Bring the mixture to a boil, lower the heat to medium-low, and cook for 45 minutes. Stir frequently.
If the mixture begins to stick to the bottom of the stockpot, take it off the heat, pour it into a clean stockpot, and place it back on the heat. Don’t scrape the bottom of the stockpot. You don’t want any of the burnt mole sauce.
8. While the sauce is cooking, shred or chop the meat. If you’re using pork, discard any bone, gristle, and excess fat. If you’re using chicken, discard any bone, gristle, excess fat, and skin. Set aside.
9. Remove the stockpot from the heat and let cool slightly. Puree the mole sauce with an immersion (stick) blender, or in a blender or food processor. (You’ll need to puree the sauce in batches if you use a blender or processor.)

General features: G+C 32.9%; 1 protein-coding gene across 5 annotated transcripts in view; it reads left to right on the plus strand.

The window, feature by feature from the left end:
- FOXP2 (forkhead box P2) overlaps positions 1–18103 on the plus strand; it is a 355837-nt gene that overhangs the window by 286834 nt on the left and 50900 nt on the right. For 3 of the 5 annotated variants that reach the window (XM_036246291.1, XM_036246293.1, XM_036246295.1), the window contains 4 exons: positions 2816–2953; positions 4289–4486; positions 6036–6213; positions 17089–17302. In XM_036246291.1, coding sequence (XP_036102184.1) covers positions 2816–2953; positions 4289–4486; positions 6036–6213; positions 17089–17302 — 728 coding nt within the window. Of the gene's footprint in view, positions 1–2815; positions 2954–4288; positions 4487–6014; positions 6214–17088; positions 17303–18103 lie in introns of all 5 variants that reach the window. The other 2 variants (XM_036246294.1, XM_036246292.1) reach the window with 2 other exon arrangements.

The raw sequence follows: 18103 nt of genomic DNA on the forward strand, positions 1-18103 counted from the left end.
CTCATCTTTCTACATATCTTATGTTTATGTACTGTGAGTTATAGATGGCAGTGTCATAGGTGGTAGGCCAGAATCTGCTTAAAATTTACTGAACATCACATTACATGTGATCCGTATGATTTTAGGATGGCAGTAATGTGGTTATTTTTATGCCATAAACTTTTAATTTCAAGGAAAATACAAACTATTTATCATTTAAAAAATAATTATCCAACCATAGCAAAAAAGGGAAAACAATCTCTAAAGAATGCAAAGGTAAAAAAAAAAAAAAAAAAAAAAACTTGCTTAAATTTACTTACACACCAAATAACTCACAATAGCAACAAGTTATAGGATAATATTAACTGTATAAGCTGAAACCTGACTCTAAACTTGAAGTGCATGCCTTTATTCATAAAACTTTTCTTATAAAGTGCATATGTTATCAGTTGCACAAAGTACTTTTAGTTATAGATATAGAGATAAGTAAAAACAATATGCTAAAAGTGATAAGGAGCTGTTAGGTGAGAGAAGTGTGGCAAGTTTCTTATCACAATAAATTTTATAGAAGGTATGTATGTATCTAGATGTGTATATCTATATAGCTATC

I like some texture in my mole sauce; but, if you prefer a smoother texture, strain the sauce through a fine strainer.
10. Put the mole sauce back on the heat and add the roux and chopped chocolate.
Cook for 5 minutes, then taste for seasoning. Add the meat back to the sauce. Cook for another 15 minutes, stirring frequently.
11. Serve the mole with rice and corn tortillas.
And, as with most sauces, stews, chilis, and soups, this is better the next day.
I also like to take the leftover mole and heat it up with some eggs poached on top. Great breakfast.